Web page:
Love fresh veggies and fruit. No batter dipped in my kitchen. We are eating our cherry tomatoes
( from our backyard) like candy. I do love fried okra and will order it out. I am guilty of brown sugar on carrots sometimes though. I do not like creamed corn.

I grew up near Chicago and we obviously did not eat southern style anything. We did not eat a variety of veggies either: usually corn, green beans, carrots or peas. We rarely ate a fresh salad. When I moved south, I learned to eat so many new things. We even ate fresh rhubarb and gooseberry pie. We never ate any squash growing up ( in the north) or okra or collard greens. I remember the first time I ever ate a Kiwi ( when we lived in Texas).

We are really lucky in metro Atlanta, as we have access to locally grown produce for quite a long season and it is not too expensive to have it shipped in from say Florida or even Texas, when it is not something we grow volumes of here. I always admire the produce in our local grocery stores. I have stopped in stores, in other parts of the country and their selection is often paltry. I suppose it has to do with what people are used to eating and if it does not sell, they have to throw it out…wasteful.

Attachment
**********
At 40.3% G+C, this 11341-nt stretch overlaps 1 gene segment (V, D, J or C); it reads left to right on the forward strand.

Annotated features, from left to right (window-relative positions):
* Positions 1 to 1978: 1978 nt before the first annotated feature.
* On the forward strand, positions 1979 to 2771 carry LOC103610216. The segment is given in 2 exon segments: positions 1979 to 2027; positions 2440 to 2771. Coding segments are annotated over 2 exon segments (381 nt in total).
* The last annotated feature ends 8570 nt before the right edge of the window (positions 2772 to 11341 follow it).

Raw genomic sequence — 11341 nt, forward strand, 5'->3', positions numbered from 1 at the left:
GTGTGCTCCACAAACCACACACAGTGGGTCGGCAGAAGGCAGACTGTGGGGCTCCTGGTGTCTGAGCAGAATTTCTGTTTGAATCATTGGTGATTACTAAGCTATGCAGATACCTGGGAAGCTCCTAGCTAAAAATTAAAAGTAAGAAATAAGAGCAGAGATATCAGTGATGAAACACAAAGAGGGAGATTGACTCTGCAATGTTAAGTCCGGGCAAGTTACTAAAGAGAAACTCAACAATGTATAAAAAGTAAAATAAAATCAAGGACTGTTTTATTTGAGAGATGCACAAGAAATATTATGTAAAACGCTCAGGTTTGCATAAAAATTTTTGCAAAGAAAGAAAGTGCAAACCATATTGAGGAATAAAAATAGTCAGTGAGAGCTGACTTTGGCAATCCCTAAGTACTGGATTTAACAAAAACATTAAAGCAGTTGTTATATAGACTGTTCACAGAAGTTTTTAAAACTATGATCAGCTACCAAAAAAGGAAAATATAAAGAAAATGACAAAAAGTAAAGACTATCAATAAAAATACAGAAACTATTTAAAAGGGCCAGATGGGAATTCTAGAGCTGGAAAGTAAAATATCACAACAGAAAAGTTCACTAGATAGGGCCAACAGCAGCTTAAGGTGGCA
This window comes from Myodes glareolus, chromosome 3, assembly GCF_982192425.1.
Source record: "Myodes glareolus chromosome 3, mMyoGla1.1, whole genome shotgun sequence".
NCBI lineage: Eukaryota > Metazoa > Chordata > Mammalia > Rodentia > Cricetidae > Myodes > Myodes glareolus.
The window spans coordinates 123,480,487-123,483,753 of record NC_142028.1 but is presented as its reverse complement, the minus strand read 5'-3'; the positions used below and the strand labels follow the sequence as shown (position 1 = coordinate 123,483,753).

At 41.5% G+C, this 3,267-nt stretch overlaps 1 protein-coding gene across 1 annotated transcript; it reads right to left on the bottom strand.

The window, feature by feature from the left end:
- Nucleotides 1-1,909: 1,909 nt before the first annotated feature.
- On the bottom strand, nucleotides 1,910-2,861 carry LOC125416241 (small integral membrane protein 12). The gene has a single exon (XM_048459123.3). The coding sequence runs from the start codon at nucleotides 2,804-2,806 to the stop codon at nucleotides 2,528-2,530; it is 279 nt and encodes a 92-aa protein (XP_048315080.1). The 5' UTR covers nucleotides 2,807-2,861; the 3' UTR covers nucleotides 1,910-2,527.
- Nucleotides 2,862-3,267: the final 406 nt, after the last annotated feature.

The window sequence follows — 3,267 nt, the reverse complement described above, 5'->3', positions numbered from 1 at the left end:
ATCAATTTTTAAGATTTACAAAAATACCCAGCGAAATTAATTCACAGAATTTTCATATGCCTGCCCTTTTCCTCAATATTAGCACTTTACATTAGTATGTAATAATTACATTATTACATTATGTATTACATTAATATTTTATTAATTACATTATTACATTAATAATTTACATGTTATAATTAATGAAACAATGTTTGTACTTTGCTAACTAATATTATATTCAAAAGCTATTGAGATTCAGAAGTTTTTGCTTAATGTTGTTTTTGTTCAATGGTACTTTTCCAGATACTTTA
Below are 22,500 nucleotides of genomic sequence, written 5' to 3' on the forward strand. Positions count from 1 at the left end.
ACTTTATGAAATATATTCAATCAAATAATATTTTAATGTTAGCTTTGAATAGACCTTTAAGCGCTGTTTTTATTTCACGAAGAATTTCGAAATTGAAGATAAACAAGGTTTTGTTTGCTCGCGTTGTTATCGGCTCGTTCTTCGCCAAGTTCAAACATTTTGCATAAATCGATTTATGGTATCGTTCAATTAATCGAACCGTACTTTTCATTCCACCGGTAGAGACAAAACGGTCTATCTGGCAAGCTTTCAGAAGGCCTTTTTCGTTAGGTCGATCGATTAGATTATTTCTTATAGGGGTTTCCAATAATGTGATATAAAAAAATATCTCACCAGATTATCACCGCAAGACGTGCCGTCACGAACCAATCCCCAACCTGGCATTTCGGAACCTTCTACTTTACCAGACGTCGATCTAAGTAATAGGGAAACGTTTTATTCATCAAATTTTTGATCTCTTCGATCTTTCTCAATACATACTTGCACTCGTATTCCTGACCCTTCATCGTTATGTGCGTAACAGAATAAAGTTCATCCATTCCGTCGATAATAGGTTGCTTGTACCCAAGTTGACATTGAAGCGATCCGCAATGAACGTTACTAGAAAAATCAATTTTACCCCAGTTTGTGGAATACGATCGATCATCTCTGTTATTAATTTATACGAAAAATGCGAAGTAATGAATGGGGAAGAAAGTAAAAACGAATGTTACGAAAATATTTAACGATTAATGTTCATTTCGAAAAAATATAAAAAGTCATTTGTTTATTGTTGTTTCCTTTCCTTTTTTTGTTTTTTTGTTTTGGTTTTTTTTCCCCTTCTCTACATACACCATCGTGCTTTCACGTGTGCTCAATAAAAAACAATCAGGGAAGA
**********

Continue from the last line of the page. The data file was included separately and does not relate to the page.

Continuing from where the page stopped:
My favorite summer fruits are any berries and fresh peaches…yum! I could eat a leaf salad every day and try to serve one as often as I can.

I did grow up eating canned beets. I never serve then here. My daughter just recently has decided she likes them, as she took some from a salad bar. I love it when my kids try new things, without my coaxing. Several schools are now introducing new fruits and veggies as a choice item ( that does not count towards your numbered items). What a great way for kids to learn about new things.

One funny thing, to me, my husband will not eat watermelon,,,,he simply does not like it. I do not get it!

motherjanegoose

August 4th, 2010
5:52 am

@ T…good job in serving your kids healthy choices. My son was not much of a veggie eater when he was younger. I served it but never forced them. He was a meat and potatoes kid. I did ask them to try everything. Now, he almost always has fresh spinach in his fridge and makes himself an omelet with veggies for breakfast several times a week. He usually does not eat much lunch, as there is not time My daughter loves all veggies and it great about pitching in to fix them around here!